FPR vs. MERV vs. MPR Rating: What Is The Difference?

HVAC air filter change

When considering FPR vs. MERV vs. MPR, you should know that the one thing they all have in common is that all are different rating systems for HVAC air filters. Of the three, MERV is considered the industry standard – the others are proprietary names.In other words, popular brands are using their own rating systems to rate their air filters. As you might expect, where products with proprietary rating systems compete with those using the industry’s standard rating system, there’s bound to be confusion.

So, the plot thickens. The goal here is to sort out the proprietary vs. non-proprietary confusion. Let’s dive into the nitty-gritty so you’ll have a smoother experience next time you shop for a home HVAC filter.

What Are HVAC Filters?

You might ask this question if you’ve never maintained a furnace or HVAC (heating ventilation air conditioning) system before, which is the case for a lot of people. Quite simply, as air comes into your HVAC system from outside and is heated or cooled, a variety of organic and inorganic particles need to be removed before it’s completely safe for you and healthy to breathe. That’s where HVAC filters come in.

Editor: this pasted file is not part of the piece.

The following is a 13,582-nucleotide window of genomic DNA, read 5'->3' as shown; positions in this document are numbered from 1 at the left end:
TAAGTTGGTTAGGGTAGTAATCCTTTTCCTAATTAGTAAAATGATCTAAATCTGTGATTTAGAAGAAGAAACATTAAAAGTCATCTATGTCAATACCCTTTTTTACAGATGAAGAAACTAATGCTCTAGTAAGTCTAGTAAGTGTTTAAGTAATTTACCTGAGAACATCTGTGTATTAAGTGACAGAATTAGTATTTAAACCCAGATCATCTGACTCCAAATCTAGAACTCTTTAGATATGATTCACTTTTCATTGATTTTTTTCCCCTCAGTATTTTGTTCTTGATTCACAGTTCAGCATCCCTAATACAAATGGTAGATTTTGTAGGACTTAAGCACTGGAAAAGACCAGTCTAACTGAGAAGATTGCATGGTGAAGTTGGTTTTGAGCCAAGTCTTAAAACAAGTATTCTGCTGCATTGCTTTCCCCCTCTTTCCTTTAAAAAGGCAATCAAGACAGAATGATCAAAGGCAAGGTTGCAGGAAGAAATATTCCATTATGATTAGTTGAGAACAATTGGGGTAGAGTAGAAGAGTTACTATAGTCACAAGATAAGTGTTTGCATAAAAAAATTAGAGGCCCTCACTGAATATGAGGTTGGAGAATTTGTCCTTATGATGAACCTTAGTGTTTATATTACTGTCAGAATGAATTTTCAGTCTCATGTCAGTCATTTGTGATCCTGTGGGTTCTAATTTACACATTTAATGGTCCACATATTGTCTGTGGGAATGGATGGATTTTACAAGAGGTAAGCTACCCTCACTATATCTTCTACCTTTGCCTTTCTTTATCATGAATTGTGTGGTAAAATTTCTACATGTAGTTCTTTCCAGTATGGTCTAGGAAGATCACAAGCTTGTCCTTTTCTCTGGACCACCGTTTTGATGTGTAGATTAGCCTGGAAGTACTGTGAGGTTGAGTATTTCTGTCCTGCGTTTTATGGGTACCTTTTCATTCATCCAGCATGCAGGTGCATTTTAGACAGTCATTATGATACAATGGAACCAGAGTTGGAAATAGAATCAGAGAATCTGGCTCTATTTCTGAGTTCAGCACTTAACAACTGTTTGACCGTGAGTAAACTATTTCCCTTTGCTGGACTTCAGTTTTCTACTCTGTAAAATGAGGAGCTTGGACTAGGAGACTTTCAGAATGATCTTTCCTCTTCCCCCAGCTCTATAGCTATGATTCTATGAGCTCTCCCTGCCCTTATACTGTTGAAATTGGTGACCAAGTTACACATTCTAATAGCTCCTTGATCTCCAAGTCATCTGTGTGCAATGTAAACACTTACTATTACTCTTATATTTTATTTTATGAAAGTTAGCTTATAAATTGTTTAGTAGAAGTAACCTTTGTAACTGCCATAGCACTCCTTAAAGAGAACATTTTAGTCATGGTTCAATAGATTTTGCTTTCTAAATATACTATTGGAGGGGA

Since HVAC components themselves are also proprietary, each brand or model needs a specific filter. Since air filters vary in size, each specific filter only fits a limited category of HVAC systems, maybe even just one. That’s why people often need help when selecting the right filter at the store. Moreover, each type of furnace filter is further distinguished by its rating, which we will cover next!

The FPR vs. MERV vs. MPR Rating Scales for Air Filters

Filter-rating scales indicate not only the quality or the air filtration, but also the specific types of particles removed. All air and furnace filters being sold must meet basic safety requirements, and most brands have higher-level filters to address particular needs and situations.